Fallon man receives life sentence for sexual assault
Wesley Lattin pleaded guilty on to charges
A Fallon man received life in prison last week for sexually abusing a juvenile and then skipping out for a jury trial in 2005.
Tenth District Court Judge Tom Stockard sentenced Wesley Lattin to the Nevada State Prison for sexual assault on a juvenile that occurred in the early 2000s. After 20 years, Lattin will be eligible for parole. Stockard said the defendant will be subject to lifetime supervision and once released from incarceration, he must register as a sex offender.
On the second charge, Lattin did not appear in court for a jury trial in 2005. He faced one to four years and a fine of $5,000 or possible probation. Lattin will serve 19-48 months in the NSP, and Stockard said the sentence will run consecutively to the more serious charge.
Lattin eluded authorities for almost 15 years and was sighted earlier this year on property owned by his brother-in-law and sister, Bruce and Becky Humphrey. On Feb. 21, Lattin was arrested on a warrant on a tip from the U.S Marshals that revealed he was living in an underground bunker, reported the Churchill County Sheriff’s office.
According to justice court records, a complaint has been issued against Becky Humphrey allegedly she was an accessory to a felon by providing shelter for her brother. Since the shelter was provided for an immediate family member, the charge is a gross misdemeanor. A similar complaint alleged against Bruce Humphrey, but since he’s not an immediate family member, he will be charged with a class C felony.
The court reports the Humphreys both turned themselves in and were released on bail.
During the sentencing hearing against Lattin, the victim took the stand and offered comments on how Lattin’s actions have impacted their life.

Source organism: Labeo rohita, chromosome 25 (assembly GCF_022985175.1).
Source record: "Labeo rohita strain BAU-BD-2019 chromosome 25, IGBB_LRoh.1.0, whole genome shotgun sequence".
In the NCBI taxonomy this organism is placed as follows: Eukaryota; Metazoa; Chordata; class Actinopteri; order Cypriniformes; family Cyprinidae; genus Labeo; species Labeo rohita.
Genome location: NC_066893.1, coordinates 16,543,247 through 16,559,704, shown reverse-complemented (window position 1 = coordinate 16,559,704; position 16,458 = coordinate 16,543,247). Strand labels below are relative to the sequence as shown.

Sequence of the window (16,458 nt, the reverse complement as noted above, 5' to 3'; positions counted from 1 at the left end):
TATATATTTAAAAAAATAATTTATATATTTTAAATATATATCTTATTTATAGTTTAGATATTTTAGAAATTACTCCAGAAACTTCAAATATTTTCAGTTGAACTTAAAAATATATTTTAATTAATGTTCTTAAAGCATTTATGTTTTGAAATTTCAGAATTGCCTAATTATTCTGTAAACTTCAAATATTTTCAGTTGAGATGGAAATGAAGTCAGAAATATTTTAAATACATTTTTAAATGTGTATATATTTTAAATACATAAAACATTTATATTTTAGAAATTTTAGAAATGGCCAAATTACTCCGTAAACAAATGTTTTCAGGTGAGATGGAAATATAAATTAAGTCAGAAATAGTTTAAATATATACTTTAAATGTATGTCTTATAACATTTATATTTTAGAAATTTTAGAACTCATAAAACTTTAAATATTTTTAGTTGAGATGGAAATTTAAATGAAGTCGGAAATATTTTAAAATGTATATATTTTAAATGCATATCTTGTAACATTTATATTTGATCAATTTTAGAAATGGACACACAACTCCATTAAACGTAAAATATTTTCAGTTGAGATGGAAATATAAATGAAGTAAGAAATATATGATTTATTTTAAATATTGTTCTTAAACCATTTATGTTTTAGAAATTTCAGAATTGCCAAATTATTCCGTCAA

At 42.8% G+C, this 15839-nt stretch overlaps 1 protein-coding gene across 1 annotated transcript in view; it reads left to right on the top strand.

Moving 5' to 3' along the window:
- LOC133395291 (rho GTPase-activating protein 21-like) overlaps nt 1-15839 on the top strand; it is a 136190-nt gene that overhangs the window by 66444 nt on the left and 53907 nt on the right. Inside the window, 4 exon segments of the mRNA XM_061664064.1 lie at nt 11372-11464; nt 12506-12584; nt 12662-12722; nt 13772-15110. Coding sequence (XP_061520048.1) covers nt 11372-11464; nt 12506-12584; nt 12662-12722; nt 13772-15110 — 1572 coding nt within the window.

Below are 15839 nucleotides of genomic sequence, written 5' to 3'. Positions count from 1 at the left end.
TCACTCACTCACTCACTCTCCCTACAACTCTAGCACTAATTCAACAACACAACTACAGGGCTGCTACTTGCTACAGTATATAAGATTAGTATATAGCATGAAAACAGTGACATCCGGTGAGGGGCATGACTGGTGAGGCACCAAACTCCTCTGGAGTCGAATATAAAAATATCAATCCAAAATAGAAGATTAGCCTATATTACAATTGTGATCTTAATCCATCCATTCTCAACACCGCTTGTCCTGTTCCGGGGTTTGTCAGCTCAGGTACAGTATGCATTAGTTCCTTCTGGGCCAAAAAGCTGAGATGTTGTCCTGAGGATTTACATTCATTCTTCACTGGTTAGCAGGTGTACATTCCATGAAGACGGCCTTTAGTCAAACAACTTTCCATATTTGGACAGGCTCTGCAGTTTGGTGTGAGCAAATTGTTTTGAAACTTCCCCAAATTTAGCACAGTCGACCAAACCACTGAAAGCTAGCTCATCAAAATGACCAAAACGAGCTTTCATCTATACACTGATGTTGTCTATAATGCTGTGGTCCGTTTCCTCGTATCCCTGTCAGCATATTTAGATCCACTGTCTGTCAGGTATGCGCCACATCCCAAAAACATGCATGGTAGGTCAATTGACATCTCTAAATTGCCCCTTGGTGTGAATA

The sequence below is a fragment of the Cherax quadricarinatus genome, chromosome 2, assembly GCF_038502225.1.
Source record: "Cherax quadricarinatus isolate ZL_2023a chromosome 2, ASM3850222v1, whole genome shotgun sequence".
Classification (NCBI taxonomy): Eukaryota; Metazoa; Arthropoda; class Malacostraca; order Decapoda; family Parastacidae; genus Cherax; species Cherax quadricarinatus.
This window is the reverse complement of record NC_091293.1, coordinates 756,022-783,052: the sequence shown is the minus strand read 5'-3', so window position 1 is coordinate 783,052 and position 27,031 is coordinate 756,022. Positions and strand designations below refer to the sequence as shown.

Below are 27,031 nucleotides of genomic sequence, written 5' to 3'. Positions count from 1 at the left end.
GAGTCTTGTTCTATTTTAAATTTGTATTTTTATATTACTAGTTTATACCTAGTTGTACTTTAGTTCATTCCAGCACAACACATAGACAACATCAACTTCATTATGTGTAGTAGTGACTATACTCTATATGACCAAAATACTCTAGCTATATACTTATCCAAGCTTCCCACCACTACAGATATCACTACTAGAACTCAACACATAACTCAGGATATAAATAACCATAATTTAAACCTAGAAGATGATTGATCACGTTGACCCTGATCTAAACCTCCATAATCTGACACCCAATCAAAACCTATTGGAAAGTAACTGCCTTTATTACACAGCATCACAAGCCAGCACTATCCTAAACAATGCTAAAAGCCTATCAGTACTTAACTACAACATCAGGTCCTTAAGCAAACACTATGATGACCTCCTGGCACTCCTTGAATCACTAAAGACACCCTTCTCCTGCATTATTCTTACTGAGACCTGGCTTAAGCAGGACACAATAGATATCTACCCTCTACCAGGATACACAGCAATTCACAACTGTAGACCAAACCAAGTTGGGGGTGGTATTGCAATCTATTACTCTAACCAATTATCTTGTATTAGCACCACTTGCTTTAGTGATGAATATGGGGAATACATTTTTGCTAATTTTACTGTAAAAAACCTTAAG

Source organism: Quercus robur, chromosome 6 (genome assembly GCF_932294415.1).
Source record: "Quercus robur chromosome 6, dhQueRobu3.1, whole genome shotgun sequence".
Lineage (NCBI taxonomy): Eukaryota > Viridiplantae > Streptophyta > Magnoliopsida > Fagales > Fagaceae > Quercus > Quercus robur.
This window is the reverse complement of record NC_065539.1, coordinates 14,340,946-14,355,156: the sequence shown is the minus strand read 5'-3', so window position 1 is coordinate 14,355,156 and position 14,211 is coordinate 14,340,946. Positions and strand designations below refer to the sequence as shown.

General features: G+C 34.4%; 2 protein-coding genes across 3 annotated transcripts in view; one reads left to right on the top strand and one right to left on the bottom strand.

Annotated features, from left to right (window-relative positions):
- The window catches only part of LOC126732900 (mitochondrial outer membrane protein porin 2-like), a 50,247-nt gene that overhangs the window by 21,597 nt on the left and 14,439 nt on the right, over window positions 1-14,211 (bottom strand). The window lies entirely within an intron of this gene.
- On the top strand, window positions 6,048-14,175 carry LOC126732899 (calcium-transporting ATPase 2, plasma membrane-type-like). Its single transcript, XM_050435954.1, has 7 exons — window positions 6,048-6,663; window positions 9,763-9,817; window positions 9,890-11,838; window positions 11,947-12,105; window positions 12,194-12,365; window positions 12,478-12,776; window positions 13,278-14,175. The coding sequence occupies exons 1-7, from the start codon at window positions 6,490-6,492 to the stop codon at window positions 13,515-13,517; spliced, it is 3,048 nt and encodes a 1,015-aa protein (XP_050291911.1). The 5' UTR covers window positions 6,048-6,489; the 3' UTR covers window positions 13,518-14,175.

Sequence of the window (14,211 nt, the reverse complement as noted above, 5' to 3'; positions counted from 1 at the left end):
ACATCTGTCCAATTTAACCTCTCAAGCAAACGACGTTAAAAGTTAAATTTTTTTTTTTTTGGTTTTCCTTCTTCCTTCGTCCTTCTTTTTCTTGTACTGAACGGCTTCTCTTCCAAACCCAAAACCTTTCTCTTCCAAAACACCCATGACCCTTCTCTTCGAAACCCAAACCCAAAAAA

“Honestly, God, myself and him are the only ones who really knew behind those closed doors,” the victim said.
The victim said Lattin’s assaults also affected their adult life that caused a path of self-destruction and led to unhealthy relationships. The victim said Lattin took so much from them and caused them to put a son into an unhealthy environment. The victim told the court of a prison sentence, which also provided the needed tools for them to deal with life after incarceration.
“This whole experience has made me feel stronger,” the injured party said.
Several other victims submitted written impact statements but did not include their names, which drew a rebuke from Stockard. He excluded the statements from being read in court
“The court is bound to follow the law and treat everyone fairly,” he said. “I expect a letter to be identified by who they are. The defense is entitled to know who they are … out of fairness.”
Since the assaults happened when the victim was a juvenile, the LVN has omitted any specific reference to the defendant and used a plural pronoun for specific reference.